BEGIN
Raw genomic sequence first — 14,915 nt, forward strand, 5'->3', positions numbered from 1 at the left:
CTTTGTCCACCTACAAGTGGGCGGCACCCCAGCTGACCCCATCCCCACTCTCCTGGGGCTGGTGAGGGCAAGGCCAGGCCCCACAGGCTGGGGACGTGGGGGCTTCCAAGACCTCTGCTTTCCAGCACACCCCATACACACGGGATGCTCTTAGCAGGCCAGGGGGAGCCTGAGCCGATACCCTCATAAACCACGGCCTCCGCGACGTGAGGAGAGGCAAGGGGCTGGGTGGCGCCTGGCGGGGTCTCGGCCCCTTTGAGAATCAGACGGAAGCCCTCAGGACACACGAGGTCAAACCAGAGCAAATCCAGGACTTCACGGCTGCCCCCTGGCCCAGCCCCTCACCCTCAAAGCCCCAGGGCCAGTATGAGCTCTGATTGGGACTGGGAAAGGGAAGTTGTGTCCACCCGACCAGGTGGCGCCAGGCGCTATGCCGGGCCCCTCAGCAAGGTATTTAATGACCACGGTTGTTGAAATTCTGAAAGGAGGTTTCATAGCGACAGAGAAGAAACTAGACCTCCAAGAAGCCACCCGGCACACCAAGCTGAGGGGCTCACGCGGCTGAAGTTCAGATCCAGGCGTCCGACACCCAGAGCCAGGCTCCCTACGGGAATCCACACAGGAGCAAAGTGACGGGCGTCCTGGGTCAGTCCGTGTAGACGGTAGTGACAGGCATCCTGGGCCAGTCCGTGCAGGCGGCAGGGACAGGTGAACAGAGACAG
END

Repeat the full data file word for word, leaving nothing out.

Raw genomic sequence first — 14,915 nt, forward strand, 5'->3', positions numbered from 1 at the left:
CTTTGTCCACCTACAAGTGGGCGGCACCCCAGCTGACCCCATCCCCACTCTCCTGGGGCTGGTGAGGGCAAGGCCAGGCCCCACAGGCTGGGGACGTGGGGGCTTCCAAGACCTCTGCTTTCCAGCACACCCCATACACACGGGATGCTCTTAGCAGGCCAGGGGGAGCCTGAGCCGATACCCTCATAAACCACGGCCTCCGCGACGTGAGGAGAGGCAAGGGGCTGGGTGGCGCCTGGCGGGGTCTCGGCCCCTTTGAGAATCAGACGGAAGCCCTCAGGACACACGAGGTCAAACCAGAGCAAATCCAGGACTTCACGGCTGCCCCCTGGCCCAGCCCCTCACCCTCAAAGCCCCAGGGCCAGTATGAGCTCTGATTGGGACTGGGAAAGGGAAGTTGTGTCCACCCGACCAGGTGGCGCCAGGCGCTATGCCGGGCCCCTCAGCAAGGTATTTAATGACCACGGTTGTTGAAATTCTGAAAGGAGGTTTCATAGCGACAGAGAAGAAACTAGACCTCCAAGAAGCCACCCGGCACACCAAGCTGAGGGGCTCACGCGGCTGAAGTTCAGATCCAGGCGTCCGACACCCAGAGCCAGGCTCCCTACGGGAATCCACACAGGAGCAAAGTGACGGGCGTCCTGGGTCAGTCCGTGTAGACGGTAGTGACAGGCATCCTGGGCCAGTCCGTGCAGGCGGCAGGGACAGGTGAACAGAGACAG